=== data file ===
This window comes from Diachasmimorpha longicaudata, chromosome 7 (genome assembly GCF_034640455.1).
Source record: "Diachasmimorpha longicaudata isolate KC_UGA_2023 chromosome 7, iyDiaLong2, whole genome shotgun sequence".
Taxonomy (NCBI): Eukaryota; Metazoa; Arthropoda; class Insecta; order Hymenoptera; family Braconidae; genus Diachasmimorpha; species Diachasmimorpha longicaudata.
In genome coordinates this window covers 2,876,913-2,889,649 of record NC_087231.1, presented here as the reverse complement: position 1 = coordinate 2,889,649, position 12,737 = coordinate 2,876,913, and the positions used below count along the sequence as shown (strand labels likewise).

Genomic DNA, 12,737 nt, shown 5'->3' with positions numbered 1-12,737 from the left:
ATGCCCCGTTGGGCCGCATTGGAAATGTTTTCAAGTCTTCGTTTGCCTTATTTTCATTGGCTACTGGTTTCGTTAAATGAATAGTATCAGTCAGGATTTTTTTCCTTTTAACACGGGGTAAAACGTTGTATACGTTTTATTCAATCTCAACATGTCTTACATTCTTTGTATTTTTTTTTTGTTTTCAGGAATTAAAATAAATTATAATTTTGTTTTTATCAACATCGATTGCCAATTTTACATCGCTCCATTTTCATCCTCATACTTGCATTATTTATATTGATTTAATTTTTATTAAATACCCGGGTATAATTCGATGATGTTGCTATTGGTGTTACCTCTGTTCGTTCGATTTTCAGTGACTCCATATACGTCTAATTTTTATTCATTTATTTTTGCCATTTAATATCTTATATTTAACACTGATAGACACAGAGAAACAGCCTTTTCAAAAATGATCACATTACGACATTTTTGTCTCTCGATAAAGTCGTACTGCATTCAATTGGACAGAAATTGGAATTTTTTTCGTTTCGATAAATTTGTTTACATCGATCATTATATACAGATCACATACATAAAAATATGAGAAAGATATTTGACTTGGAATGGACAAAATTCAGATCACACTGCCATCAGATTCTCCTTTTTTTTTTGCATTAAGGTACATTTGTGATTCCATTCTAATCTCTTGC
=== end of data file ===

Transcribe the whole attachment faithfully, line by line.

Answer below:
This window comes from Diachasmimorpha longicaudata, chromosome 7 (genome assembly GCF_034640455.1).
Source record: "Diachasmimorpha longicaudata isolate KC_UGA_2023 chromosome 7, iyDiaLong2, whole genome shotgun sequence".
Taxonomy (NCBI): Eukaryota; Metazoa; Arthropoda; class Insecta; order Hymenoptera; family Braconidae; genus Diachasmimorpha; species Diachasmimorpha longicaudata.
In genome coordinates this window covers 2,876,913-2,889,649 of record NC_087231.1, presented here as the reverse complement: position 1 = coordinate 2,889,649, position 12,737 = coordinate 2,876,913, and the positions used below count along the sequence as shown (strand labels likewise).

Genomic DNA, 12,737 nt, shown 5'->3' with positions numbered 1-12,737 from the left:
ATGCCCCGTTGGGCCGCATTGGAAATGTTTTCAAGTCTTCGTTTGCCTTATTTTCATTGGCTACTGGTTTCGTTAAATGAATAGTATCAGTCAGGATTTTTTTCCTTTTAACACGGGGTAAAACGTTGTATACGTTTTATTCAATCTCAACATGTCTTACATTCTTTGTATTTTTTTTTTGTTTTCAGGAATTAAAATAAATTATAATTTTGTTTTTATCAACATCGATTGCCAATTTTACATCGCTCCATTTTCATCCTCATACTTGCATTATTTATATTGATTTAATTTTTATTAAATACCCGGGTATAATTCGATGATGTTGCTATTGGTGTTACCTCTGTTCGTTCGATTTTCAGTGACTCCATATACGTCTAATTTTTATTCATTTATTTTTGCCATTTAATATCTTATATTTAACACTGATAGACACAGAGAAACAGCCTTTTCAAAAATGATCACATTACGACATTTTTGTCTCTCGATAAAGTCGTACTGCATTCAATTGGACAGAAATTGGAATTTTTTTCGTTTCGATAAATTTGTTTACATCGATCATTATATACAGATCACATACATAAAAATATGAGAAAGATATTTGACTTGGAATGGACAAAATTCAGATCACACTGCCATCAGATTCTCCTTTTTTTTTTGCATTAAGGTACATTTGTGATTCCATTCTAATCTCTTGC